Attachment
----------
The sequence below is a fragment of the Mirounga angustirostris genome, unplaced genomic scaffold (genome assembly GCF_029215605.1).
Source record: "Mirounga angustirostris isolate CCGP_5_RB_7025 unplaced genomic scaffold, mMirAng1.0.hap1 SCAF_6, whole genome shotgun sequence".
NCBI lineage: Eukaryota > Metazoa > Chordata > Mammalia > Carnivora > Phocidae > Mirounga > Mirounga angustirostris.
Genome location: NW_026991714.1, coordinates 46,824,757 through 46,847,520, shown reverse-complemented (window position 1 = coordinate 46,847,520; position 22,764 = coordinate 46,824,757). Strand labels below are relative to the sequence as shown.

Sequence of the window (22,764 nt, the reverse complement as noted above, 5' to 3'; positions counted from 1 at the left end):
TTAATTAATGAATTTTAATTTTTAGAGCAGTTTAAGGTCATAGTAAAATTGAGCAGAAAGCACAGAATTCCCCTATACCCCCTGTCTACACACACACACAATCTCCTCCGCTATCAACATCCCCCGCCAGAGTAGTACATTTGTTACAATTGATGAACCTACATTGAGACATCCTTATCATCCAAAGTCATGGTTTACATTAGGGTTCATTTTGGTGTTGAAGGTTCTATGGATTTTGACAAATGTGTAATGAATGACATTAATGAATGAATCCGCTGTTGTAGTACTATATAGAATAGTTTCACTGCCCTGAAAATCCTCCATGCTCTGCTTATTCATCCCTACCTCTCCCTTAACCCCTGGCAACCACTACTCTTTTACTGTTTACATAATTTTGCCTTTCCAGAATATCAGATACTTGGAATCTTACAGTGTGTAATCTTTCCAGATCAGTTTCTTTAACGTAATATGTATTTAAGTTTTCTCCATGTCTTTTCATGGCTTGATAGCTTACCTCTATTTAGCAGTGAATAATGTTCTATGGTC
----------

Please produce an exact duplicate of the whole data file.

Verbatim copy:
The sequence below is a fragment of the Mirounga angustirostris genome, unplaced genomic scaffold (genome assembly GCF_029215605.1).
Source record: "Mirounga angustirostris isolate CCGP_5_RB_7025 unplaced genomic scaffold, mMirAng1.0.hap1 SCAF_6, whole genome shotgun sequence".
NCBI lineage: Eukaryota > Metazoa > Chordata > Mammalia > Carnivora > Phocidae > Mirounga > Mirounga angustirostris.
Genome location: NW_026991714.1, coordinates 46,824,757 through 46,847,520, shown reverse-complemented (window position 1 = coordinate 46,847,520; position 22,764 = coordinate 46,824,757). Strand labels below are relative to the sequence as shown.

Sequence of the window (22,764 nt, the reverse complement as noted above, 5' to 3'; positions counted from 1 at the left end):
TTAATTAATGAATTTTAATTTTTAGAGCAGTTTAAGGTCATAGTAAAATTGAGCAGAAAGCACAGAATTCCCCTATACCCCCTGTCTACACACACACACAATCTCCTCCGCTATCAACATCCCCCGCCAGAGTAGTACATTTGTTACAATTGATGAACCTACATTGAGACATCCTTATCATCCAAAGTCATGGTTTACATTAGGGTTCATTTTGGTGTTGAAGGTTCTATGGATTTTGACAAATGTGTAATGAATGACATTAATGAATGAATCCGCTGTTGTAGTACTATATAGAATAGTTTCACTGCCCTGAAAATCCTCCATGCTCTGCTTATTCATCCCTACCTCTCCCTTAACCCCTGGCAACCACTACTCTTTTACTGTTTACATAATTTTGCCTTTCCAGAATATCAGATACTTGGAATCTTACAGTGTGTAATCTTTCCAGATCAGTTTCTTTAACGTAATATGTATTTAAGTTTTCTCCATGTCTTTTCATGGCTTGATAGCTTACCTCTATTTAGCAGTGAATAATGTTCTATGGTC